The addressing scheme for performing a read according to the invention using the inventive sensing device, shall now be described in some detail. During a read cycle the electric potentials on all word and bit lines are controlled in time according to a protocol or timing sequence whereby word line potentials are latched in a predetermined sequence to potentials selected among predetermined word line potentials, while bit lines are either latched in a predetermined sequence to potentials selected among predetermined bit line potentials or said bit lines are during a certain period of the timing sequence connected to circuitry that senses the charges flowing between the bit line(s) and the cells connecting to said bit line(s), two consecutive reads of said addressed cells are performed during the read cycle. The two read values obtained are stored in the sample/hold circuits and finally compared in the comparator of the sensing device.
Between said consecutive reads there may be a time or dwell delay. The result of an integration of the current sensed by means of the sensing device performed during the first of the two reads in a read cycle to determine the logic value of an addressed cell (to determine whether the cell contains a logic “0” or a logic “1”), is stored in the first sample/hold circuit. The read is always a destructive read ending up in a “0” and the memory cell must therefore be restored to its initial state (since a “1” or a “0” always ends up in a “0” because of the destructive read). The dwell delay is inserted to allow the material in the memory cell to return to a relaxed condition. The second read is executed using an identical pulsing and sensing protocol as the one used during the first read. The result of the second read is evaluated in the same way as the first read and stored in the second sample/hold circuit. The values stored in the first and second sample/hold circuits are then transferred to the comparator for determining the state of the addressed cell. Since the consecutive reads expose the bit lines to the same conditions in both cases, the offset currents are almost cancelled. The use of the same sensing device, typically the same integrating amplifier similarly, eliminates the concern over matching of circuit parameters and component values.
The dual read particularly addresses a wide number of potential problems in ferroelectric memories with a polymer memory material. First, the comparison can be established with a margin close to zero. Consequently, in a fatigued memory cell where the charge is released at a lower level and occurs slower, the sensing device will still distinguish the state since the total charge released in a first time period is greater than that released in a subsequent (equivalent) time period. There is no need for a-priori knowledge of the level of fatigue to properly sense the memory cell value. Similarly, following imprint, the absolute magnitude of the charge released in any given first time period is reduced due to the shift in the coercive field, but the relative value is still ordered. Again, the state of the memory cell can be determined with the dual read without knowledge of the imprint magnitude.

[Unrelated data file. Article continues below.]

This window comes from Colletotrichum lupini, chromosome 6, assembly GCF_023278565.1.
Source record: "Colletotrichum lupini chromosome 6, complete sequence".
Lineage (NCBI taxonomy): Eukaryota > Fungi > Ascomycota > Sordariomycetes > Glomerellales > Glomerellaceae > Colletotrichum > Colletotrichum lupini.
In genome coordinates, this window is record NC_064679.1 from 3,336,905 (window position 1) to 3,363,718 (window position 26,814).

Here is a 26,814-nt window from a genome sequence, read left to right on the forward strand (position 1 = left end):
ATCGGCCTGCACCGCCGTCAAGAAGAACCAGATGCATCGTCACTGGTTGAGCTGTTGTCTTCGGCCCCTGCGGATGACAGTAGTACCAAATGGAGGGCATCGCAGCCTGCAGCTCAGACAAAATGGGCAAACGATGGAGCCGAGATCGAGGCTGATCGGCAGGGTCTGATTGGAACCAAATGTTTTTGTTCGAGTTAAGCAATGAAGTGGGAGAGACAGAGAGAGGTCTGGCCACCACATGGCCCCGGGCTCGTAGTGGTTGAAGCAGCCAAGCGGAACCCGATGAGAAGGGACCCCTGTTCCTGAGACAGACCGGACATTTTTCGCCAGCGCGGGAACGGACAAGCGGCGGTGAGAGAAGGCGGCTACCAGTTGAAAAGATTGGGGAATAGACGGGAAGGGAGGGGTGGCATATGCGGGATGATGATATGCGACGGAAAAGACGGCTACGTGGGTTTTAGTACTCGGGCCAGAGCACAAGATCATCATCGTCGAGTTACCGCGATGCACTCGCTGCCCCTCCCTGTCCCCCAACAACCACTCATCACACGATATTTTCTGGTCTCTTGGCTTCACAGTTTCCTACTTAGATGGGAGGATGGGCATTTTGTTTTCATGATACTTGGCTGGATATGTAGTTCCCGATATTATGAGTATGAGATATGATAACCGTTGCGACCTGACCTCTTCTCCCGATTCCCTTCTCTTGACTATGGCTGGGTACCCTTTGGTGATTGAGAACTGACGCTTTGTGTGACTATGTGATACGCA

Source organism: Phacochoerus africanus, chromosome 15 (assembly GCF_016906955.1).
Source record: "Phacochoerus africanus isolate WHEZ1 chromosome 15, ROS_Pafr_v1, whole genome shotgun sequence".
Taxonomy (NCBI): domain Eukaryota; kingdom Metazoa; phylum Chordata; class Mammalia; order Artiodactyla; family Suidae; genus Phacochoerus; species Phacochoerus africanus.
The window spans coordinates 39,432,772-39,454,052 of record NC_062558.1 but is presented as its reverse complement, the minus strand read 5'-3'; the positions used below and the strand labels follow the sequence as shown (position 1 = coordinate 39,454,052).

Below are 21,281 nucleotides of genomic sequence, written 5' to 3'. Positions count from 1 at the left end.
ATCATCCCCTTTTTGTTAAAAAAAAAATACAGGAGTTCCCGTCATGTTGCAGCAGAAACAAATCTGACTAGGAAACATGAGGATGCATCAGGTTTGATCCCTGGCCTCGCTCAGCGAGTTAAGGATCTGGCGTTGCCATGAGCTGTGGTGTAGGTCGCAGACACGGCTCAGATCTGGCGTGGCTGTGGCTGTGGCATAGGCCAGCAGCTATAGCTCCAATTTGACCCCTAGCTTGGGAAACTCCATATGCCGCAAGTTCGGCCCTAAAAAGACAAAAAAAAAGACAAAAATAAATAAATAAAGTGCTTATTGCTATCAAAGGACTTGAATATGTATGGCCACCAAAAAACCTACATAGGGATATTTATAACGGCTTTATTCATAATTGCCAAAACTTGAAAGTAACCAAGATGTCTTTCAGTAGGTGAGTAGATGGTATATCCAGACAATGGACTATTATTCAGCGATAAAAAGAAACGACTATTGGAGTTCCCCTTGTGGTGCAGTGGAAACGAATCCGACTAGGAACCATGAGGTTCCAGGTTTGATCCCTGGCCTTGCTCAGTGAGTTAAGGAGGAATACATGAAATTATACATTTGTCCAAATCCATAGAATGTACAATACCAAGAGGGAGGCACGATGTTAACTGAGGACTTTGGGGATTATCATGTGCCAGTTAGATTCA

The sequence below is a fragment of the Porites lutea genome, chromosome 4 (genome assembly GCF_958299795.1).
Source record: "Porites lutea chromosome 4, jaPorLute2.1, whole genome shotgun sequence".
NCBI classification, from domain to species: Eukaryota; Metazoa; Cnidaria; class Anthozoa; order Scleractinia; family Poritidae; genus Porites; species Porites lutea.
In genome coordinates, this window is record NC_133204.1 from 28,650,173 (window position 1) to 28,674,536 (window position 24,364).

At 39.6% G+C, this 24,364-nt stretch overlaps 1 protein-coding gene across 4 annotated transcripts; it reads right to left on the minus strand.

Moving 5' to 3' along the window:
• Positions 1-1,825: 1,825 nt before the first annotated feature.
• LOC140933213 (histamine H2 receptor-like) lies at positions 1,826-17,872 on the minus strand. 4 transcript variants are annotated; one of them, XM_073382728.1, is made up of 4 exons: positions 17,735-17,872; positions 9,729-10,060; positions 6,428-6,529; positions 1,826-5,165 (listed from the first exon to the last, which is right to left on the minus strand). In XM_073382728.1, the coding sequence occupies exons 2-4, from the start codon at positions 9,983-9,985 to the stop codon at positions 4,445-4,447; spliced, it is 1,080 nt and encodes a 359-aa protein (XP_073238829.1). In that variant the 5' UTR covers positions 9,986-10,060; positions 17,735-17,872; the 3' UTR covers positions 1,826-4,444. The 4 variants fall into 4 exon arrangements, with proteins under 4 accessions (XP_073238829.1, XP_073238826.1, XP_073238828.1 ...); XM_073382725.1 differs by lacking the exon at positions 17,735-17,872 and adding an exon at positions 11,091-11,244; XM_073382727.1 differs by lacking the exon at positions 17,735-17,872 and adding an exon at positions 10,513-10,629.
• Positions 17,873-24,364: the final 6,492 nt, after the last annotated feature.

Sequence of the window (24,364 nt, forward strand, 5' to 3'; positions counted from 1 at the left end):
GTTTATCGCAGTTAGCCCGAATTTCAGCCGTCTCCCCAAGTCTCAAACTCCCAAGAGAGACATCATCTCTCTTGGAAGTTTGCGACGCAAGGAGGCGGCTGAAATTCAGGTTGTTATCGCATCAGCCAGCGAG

In an alternative embodiment of the invention it is possible to use a pre-read cycle immediately preceding the readout cycle and differing from the latter in only one respect, namely that the active word line is not shifted at all. The sensing device is then activated in precisely the same time slot relative to the bit line voltage shifts as is the case in the subsequent read cycle. Thus, the cumulative charge detected during the pre-read cycle shall correspond very closely to the parasitic current contributions captured during the read cycle, including contributions from the active cell. The detected charge from the pre-read cycle is stored and subtracted from that recorded during the read cycle, yielding the desired net charge from the switching or non-switching transient in the active memory cell.
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|U.S. Classification||365/145, 365/149, 365/207, 365/189.07|
|International Classification||G11C11/22, G11C27/02, G11C11/15|
|Cooperative Classification||G11C27/026, G11C11/22|
|European Classification||G11C11/22, G11C27/02C1|